Profound Learning: An Exploratory Delphi Study

Profound Learning: An Exploratory Delphi Study

Michael Kroth (University of Idaho, Boise, USA) and Davin J. Carr-Chellman (University of Idaho, Moscow, USA)
Copyright: © 2020 |Pages: 10
DOI: 10.4018/IJAET.2020040102

Abstract

This is an exploratory Delphi study investigating profound learning, the profound learner, and profound living. The strength of the Delphi technique is leveraging expertise to understand an amorphous problem, such as the concept of profundity explored in this study. The authors could find no evidence of a comprehensive research agenda being conducted to understand profound learning or the profound learner. Though there may be iterations of this topic being investigated, it seems safe to say that profound learning, per se, is understudied. The purpose of this exploratory study was to develop an initial conceptual and theoretical foundation for profundity specifically related to profound learning, the profound learner, and profound living. Seven themes were identified for qualities of profundity, six themes were identified for qualities of profound learning, eight themes were identified for qualities of a profound learner, and six themes were identified for qualities of profound living. An earlier version of this paper was presented at the Adult Education Research Conference, June 2018.
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Introduction

When following the news lately, it is rare to have a day when the topic of “fake news”, the latest “tweet”, political correctness, or the value and validity of science is not a prominent item in United States’ political discourse and, in turn, the larger global public square. This seeming unraveling of respect for the integrity of knowledge, substance, and the search for understanding threatens science but also academic freedom and the value of free speech.

There seems to be a continuing trend, as Postman (2006) observed, toward a “descent into a vast triviality” (p. 6). Postman was writing in the mid-1980’s. He used the city of Las Vegas metaphorically, as a city with entertainment as its purpose, to represent the larger “spirit of a culture in which all public discourse increasingly takes the form of entertainment” (p. 3). He noted a similar trend in news reporting. “In an age of television, the paragraph is becoming the basic unit of news in print media...As other newspapers join in the transformation”, he continued, “the time cannot be far off when awards will be given for the best investigative sentence” (p. 112). He skewered television and celebrity news by saying, “And so, we move rapidly into an information environment which may rightly be called trivial pursuit” (p. 113).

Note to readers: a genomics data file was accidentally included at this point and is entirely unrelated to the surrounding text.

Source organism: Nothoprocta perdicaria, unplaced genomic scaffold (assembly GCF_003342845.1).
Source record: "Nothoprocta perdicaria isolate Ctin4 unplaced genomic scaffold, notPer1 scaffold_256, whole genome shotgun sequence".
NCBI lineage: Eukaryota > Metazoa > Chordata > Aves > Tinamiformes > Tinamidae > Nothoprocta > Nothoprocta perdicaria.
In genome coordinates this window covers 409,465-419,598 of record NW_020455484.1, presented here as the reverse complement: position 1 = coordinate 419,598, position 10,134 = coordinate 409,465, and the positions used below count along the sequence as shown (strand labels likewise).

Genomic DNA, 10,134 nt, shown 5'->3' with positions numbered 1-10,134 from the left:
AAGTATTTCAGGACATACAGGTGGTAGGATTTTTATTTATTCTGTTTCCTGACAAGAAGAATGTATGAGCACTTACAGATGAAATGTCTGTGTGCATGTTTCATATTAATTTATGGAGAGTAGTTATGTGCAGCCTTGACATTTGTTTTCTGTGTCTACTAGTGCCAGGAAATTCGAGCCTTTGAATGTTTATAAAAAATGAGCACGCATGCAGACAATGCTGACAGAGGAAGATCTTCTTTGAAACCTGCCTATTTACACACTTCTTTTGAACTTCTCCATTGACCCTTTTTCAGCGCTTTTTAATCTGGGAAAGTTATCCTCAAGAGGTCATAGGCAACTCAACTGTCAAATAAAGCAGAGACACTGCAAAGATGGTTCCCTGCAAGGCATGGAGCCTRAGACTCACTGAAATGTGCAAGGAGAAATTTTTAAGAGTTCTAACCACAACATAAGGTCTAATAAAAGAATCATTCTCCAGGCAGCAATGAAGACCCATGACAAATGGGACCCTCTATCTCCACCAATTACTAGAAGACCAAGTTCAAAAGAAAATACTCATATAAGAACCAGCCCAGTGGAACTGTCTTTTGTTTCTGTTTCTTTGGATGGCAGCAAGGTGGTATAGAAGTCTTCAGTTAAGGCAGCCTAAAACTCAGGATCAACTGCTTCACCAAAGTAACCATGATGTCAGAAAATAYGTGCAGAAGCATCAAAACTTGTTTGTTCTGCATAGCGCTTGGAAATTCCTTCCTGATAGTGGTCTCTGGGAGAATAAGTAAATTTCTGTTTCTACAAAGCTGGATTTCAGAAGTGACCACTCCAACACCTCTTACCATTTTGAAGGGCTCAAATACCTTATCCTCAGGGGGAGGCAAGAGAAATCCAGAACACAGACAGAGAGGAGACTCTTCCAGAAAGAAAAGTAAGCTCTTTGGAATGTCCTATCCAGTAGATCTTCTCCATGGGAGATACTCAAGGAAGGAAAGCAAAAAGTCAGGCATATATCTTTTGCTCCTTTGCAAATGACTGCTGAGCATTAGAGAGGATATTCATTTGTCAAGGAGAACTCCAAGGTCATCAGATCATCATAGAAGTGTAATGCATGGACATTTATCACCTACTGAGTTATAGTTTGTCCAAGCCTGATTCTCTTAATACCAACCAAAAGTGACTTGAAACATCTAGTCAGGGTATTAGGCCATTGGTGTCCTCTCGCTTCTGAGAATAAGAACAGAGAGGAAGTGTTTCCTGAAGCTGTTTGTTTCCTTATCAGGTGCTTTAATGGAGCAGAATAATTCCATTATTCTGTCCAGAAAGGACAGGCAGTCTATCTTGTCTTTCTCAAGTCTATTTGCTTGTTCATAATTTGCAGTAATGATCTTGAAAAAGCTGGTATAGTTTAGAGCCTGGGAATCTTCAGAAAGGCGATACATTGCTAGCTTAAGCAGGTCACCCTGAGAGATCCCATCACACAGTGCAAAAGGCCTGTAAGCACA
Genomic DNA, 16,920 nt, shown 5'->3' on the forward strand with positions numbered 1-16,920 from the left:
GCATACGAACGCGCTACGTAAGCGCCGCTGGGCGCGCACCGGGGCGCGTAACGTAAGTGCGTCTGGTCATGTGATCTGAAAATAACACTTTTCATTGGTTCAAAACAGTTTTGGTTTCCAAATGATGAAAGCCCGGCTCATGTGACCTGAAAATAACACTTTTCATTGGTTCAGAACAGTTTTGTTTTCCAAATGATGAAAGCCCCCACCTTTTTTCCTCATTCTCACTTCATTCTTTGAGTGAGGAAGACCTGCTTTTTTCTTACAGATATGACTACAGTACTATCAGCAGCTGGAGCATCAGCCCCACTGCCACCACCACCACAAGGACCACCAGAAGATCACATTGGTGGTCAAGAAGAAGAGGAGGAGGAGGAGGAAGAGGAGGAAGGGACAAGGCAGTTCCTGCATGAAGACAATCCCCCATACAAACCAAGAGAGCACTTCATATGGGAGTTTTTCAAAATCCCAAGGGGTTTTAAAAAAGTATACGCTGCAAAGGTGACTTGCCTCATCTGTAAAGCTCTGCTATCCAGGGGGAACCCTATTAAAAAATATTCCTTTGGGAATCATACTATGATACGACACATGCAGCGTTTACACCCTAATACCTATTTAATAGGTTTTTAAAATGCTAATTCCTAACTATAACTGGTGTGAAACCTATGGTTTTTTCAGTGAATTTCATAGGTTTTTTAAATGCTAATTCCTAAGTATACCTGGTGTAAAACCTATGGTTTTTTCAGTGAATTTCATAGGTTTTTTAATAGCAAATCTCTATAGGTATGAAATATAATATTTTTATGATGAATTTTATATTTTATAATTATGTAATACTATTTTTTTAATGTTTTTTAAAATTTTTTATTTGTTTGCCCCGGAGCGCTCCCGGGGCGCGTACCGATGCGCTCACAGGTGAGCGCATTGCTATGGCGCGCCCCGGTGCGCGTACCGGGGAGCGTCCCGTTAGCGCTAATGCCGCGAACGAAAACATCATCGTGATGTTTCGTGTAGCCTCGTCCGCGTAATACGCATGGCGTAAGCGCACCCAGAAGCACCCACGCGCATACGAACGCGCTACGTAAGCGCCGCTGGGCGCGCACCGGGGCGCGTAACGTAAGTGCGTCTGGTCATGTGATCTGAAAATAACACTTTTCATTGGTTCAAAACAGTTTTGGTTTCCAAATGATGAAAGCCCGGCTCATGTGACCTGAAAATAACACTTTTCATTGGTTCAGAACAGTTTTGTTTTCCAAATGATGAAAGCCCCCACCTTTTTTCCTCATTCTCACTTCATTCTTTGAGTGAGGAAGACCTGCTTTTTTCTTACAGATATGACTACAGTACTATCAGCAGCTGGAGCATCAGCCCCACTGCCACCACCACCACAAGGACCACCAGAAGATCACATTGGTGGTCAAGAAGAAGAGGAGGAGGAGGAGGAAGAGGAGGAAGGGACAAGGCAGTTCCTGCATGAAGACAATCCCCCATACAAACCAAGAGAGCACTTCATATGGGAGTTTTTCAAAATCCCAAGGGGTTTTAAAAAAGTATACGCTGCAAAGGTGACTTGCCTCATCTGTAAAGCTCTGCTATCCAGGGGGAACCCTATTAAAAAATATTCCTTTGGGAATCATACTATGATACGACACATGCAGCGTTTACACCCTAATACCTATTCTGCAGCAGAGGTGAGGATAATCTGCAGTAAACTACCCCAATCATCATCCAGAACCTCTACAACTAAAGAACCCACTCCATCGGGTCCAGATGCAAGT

In the 1980’s, Postman was a voice worrying about the deleterious effects of television. Thirty years later, the internet is the pervasive communication medium du jour. Postman’s warning about the move from reading to television seems to have been eclipsed by this even more pliable, decentralized, and unaccountable means of spreading and gathering information. What Carr (2011) has called the “shallows” of the internet may be indicative of a trend toward a broader cultural superficiality.

Carr (2011) pointed out the perils of “outsourcing” one’s memory to the internet. “As our use of the Web makes it harder to lock information into our biological memory”, Carr said, “we’re forced to rely more and more on the Net’s capacious and easily searchable artificial memory, even if it makes us shallower thinkers” (p. 194). Attention span is reduced by depending primarily on the internet and so is the ability to make connections between ideas. “When we outsource our memory to a machine, we also outsource a very important part of our intellect and even our identity” (p. 195), he warns.

Reading books, in contrast to skimming the internet for answers to questions, requires the reader to conceptualize what is not written, just as listeners did with radio before television, imagining characters and situations, and putting thoughts together that do not easily answer questions as right or wrong. Wolf and Barzilla (2009), talking about finding the best of both print and digital reading when teaching children, say “Until sufficient proof enlarges the discussion, we believe that nothing replaces the unique contributions of print literacy for the development of the full panoply of the slower, constructive, cognitive processes that invite children to create their own whole worlds in what Proust called the ‘reading sanctuary’” (p. 37). Whether people are becoming more frivolous and banal in their social habits, there is evidence that the internet is shifting individual ability to concentrate and to read deeply in the direction of superficiality.

Concurrently, both K-12 education and higher education seem to be relentlessly driven from their historic role of preparing learners to be not only vocationally prepared, but also responsible, informed, and thoughtful citizens who are ready to be mature thinkers and wise decision-makers. On one hand, there is the efficiency of a more exclusive emphasis on job-skill training and the Walmartization (Alcorn, 2014) of higher education, combined with a simplistic, test-taking approach to K-12 public education. On the other hand, there is the more challenging, evocative, and traditional liberal arts education which may seem a luxury in an era of budget-cutting but is likely needed to prepare students for a complex, quickly changing, interconnected, and multi-cultural economy and global-political world. Each of these trends suggests that, from a societal perspective, emphasizing deeper, more substantive thought, intellectual development, and interpersonal relationships seems timely.

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